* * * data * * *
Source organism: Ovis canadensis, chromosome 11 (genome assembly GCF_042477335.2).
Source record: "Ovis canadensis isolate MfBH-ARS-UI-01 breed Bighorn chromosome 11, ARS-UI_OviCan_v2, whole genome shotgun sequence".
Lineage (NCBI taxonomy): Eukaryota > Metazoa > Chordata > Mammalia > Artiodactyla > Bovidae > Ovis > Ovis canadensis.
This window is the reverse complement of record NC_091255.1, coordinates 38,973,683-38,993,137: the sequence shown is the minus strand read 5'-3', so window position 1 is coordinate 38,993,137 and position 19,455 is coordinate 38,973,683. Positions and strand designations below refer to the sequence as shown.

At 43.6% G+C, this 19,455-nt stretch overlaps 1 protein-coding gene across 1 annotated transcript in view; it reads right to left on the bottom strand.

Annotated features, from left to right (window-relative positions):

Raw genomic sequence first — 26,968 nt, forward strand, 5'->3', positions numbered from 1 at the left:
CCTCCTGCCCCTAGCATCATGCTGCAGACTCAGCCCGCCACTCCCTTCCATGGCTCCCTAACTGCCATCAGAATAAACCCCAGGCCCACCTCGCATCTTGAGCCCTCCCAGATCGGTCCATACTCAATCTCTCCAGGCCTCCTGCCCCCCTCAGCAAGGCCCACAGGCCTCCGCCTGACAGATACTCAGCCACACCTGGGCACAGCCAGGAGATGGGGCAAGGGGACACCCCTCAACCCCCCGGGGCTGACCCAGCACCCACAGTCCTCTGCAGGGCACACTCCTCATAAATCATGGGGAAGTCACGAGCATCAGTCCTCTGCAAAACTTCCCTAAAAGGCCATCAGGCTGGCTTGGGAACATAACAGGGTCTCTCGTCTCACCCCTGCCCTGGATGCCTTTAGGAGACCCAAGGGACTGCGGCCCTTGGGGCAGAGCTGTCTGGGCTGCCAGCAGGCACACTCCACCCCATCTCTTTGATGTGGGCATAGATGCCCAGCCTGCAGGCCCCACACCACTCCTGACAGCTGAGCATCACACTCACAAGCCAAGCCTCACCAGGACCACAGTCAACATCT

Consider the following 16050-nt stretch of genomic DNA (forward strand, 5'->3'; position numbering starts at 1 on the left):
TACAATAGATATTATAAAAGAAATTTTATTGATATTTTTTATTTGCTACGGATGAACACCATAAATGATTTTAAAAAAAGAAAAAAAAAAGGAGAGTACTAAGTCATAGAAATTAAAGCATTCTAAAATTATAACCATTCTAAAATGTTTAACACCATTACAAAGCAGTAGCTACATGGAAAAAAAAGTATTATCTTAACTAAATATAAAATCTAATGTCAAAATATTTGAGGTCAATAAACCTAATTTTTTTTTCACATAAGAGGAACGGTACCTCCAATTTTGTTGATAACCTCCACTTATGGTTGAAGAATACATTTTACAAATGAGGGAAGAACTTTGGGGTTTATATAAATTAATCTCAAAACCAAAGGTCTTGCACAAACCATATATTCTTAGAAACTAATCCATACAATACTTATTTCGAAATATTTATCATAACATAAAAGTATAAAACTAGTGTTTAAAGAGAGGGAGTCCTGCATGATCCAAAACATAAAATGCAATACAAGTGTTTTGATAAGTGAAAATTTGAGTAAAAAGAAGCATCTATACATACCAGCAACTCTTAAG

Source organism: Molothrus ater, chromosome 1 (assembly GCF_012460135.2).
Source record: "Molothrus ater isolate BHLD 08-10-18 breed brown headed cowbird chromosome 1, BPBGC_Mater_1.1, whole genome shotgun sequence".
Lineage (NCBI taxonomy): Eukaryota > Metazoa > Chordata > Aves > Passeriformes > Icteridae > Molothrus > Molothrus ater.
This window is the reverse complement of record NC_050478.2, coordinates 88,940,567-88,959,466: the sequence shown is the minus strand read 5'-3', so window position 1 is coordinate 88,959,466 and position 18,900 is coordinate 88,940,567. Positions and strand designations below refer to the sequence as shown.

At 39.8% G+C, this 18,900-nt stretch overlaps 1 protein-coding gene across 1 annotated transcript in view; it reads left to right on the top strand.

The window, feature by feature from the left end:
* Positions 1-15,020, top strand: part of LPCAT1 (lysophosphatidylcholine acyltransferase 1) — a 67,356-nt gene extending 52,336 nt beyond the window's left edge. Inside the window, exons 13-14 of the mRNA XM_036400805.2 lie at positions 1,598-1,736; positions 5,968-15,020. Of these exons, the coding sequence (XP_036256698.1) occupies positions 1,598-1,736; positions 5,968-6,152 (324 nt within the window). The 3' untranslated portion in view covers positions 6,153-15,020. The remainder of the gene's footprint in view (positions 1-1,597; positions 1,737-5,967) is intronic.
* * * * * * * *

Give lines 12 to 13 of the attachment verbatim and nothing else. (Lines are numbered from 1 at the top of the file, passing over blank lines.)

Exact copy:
Source record: "Molothrus ater isolate BHLD 08-10-18 breed brown headed cowbird chromosome 1, BPBGC_Mater_1.1, whole genome shotgun sequence".
Lineage (NCBI taxonomy): Eukaryota > Metazoa > Chordata > Aves > Passeriformes > Icteridae > Molothrus > Molothrus ater.